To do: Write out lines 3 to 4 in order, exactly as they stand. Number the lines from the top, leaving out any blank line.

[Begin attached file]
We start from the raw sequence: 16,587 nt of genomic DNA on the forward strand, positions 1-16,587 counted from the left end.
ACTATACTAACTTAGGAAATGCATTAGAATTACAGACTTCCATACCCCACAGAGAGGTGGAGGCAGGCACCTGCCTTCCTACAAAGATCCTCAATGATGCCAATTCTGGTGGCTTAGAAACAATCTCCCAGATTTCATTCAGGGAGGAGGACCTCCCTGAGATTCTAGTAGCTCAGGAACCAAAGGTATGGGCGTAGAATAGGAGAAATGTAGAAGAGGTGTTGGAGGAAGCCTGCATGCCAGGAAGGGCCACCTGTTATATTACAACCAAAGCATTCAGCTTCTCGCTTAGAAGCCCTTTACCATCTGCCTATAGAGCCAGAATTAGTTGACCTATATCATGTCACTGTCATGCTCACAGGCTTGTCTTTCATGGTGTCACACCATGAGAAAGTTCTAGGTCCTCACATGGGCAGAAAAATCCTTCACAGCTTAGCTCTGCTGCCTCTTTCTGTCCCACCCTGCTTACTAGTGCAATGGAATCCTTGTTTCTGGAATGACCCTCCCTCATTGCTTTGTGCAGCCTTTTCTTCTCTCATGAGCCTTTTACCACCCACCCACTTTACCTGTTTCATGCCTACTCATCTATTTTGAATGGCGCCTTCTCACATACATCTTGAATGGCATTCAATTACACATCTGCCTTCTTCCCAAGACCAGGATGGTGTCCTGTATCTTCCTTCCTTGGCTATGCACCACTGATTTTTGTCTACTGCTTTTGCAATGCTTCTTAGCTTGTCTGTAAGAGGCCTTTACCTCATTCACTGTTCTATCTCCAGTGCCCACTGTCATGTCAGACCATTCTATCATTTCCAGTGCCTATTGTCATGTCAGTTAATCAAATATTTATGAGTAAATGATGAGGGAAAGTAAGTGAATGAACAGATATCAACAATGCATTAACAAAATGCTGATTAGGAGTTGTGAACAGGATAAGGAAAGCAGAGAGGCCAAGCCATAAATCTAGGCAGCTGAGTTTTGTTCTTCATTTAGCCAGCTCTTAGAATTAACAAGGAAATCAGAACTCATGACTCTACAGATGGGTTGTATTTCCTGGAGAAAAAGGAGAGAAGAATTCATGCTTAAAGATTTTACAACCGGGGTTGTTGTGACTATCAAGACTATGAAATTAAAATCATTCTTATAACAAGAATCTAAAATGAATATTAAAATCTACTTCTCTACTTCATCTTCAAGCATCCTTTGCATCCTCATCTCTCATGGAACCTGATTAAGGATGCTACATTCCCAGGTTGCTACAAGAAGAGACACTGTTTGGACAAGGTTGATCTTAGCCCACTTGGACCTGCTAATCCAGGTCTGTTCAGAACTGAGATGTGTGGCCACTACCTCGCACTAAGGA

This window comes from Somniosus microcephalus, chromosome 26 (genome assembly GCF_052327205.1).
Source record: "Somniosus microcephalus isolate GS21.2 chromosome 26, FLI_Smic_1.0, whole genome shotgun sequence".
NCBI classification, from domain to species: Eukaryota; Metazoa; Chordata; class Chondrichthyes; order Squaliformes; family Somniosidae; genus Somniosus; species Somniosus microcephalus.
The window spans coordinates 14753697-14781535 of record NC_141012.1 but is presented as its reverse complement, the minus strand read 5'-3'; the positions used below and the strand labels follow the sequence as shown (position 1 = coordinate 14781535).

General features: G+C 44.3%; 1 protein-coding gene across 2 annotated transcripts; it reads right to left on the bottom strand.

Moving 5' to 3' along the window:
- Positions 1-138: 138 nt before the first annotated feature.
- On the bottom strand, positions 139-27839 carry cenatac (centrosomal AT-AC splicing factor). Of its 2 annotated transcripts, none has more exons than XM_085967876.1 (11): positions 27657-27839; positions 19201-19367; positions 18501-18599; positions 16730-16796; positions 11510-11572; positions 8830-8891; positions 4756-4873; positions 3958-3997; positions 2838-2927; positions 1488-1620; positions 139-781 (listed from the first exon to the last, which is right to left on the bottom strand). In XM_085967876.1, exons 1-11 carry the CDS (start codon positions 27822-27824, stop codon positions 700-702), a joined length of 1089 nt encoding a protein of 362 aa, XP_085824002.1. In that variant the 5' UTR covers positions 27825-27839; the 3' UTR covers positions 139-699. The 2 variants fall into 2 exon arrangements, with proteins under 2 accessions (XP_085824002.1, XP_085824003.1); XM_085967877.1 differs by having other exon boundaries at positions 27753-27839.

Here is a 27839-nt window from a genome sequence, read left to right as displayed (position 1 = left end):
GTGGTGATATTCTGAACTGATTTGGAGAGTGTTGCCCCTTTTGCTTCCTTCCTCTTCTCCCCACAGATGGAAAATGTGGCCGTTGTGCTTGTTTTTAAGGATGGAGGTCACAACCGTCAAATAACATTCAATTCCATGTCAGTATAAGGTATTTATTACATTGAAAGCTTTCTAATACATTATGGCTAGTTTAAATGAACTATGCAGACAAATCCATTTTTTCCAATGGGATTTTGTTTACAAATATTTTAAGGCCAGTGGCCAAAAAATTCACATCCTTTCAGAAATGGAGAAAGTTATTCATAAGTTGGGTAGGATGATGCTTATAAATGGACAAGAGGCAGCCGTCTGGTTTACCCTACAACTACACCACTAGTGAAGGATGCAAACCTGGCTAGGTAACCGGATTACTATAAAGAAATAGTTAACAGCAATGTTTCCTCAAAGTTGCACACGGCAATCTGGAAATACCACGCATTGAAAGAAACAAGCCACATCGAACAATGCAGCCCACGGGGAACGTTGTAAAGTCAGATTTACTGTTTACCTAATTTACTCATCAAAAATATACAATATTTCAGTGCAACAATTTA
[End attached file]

This window comes from Somniosus microcephalus, chromosome 26 (genome assembly GCF_052327205.1).
Source record: "Somniosus microcephalus isolate GS21.2 chromosome 26, FLI_Smic_1.0, whole genome shotgun sequence".